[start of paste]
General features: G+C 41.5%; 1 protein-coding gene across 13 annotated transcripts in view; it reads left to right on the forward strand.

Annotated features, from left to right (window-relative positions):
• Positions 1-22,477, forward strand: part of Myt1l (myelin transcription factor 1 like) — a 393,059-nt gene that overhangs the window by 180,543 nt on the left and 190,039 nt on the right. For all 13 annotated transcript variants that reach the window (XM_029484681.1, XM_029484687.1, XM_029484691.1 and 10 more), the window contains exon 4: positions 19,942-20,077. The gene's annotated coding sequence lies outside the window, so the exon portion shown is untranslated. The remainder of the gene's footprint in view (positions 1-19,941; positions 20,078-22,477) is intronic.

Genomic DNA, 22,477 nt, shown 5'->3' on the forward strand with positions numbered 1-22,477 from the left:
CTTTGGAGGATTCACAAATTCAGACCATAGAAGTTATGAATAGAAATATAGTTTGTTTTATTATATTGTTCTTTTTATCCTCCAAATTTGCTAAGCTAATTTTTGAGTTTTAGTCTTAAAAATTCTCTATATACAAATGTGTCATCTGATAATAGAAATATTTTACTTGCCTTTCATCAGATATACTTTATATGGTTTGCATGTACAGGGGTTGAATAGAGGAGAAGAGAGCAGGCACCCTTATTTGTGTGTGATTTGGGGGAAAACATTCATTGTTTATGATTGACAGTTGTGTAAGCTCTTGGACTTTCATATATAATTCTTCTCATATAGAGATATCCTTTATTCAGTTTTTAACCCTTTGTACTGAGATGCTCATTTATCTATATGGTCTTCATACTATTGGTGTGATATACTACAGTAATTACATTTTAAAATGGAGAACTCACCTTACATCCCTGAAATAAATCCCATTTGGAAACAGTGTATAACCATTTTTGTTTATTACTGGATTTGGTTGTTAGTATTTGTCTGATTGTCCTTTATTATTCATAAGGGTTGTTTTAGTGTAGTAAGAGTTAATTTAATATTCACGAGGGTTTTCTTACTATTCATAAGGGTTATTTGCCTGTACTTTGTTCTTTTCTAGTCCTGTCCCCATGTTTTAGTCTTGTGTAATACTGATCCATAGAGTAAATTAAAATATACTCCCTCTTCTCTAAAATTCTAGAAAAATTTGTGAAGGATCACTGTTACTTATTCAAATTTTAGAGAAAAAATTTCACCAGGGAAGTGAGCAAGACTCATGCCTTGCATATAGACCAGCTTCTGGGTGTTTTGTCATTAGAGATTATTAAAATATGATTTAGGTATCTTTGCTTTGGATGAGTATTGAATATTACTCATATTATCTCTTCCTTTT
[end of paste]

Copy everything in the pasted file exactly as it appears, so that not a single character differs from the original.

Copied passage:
General features: G+C 41.5%; 1 protein-coding gene across 13 annotated transcripts in view; it reads left to right on the forward strand.

Annotated features, from left to right (window-relative positions):
• Positions 1-22,477, forward strand: part of Myt1l (myelin transcription factor 1 like) — a 393,059-nt gene that overhangs the window by 180,543 nt on the left and 190,039 nt on the right. For all 13 annotated transcript variants that reach the window (XM_029484681.1, XM_029484687.1, XM_029484691.1 and 10 more), the window contains exon 4: positions 19,942-20,077. The gene's annotated coding sequence lies outside the window, so the exon portion shown is untranslated. The remainder of the gene's footprint in view (positions 1-19,941; positions 20,078-22,477) is intronic.

Genomic DNA, 22,477 nt, shown 5'->3' on the forward strand with positions numbered 1-22,477 from the left:
CTTTGGAGGATTCACAAATTCAGACCATAGAAGTTATGAATAGAAATATAGTTTGTTTTATTATATTGTTCTTTTTATCCTCCAAATTTGCTAAGCTAATTTTTGAGTTTTAGTCTTAAAAATTCTCTATATACAAATGTGTCATCTGATAATAGAAATATTTTACTTGCCTTTCATCAGATATACTTTATATGGTTTGCATGTACAGGGGTTGAATAGAGGAGAAGAGAGCAGGCACCCTTATTTGTGTGTGATTTGGGGGAAAACATTCATTGTTTATGATTGACAGTTGTGTAAGCTCTTGGACTTTCATATATAATTCTTCTCATATAGAGATATCCTTTATTCAGTTTTTAACCCTTTGTACTGAGATGCTCATTTATCTATATGGTCTTCATACTATTGGTGTGATATACTACAGTAATTACATTTTAAAATGGAGAACTCACCTTACATCCCTGAAATAAATCCCATTTGGAAACAGTGTATAACCATTTTTGTTTATTACTGGATTTGGTTGTTAGTATTTGTCTGATTGTCCTTTATTATTCATAAGGGTTGTTTTAGTGTAGTAAGAGTTAATTTAATATTCACGAGGGTTTTCTTACTATTCATAAGGGTTATTTGCCTGTACTTTGTTCTTTTCTAGTCCTGTCCCCATGTTTTAGTCTTGTGTAATACTGATCCATAGAGTAAATTAAAATATACTCCCTCTTCTCTAAAATTCTAGAAAAATTTGTGAAGGATCACTGTTACTTATTCAAATTTTAGAGAAAAAATTTCACCAGGGAAGTGAGCAAGACTCATGCCTTGCATATAGACCAGCTTCTGGGTGTTTTGTCATTAGAGATTATTAAAATATGATTTAGGTATCTTTGCTTTGGATGAGTATTGAATATTACTCATATTATCTCTTCCTTTT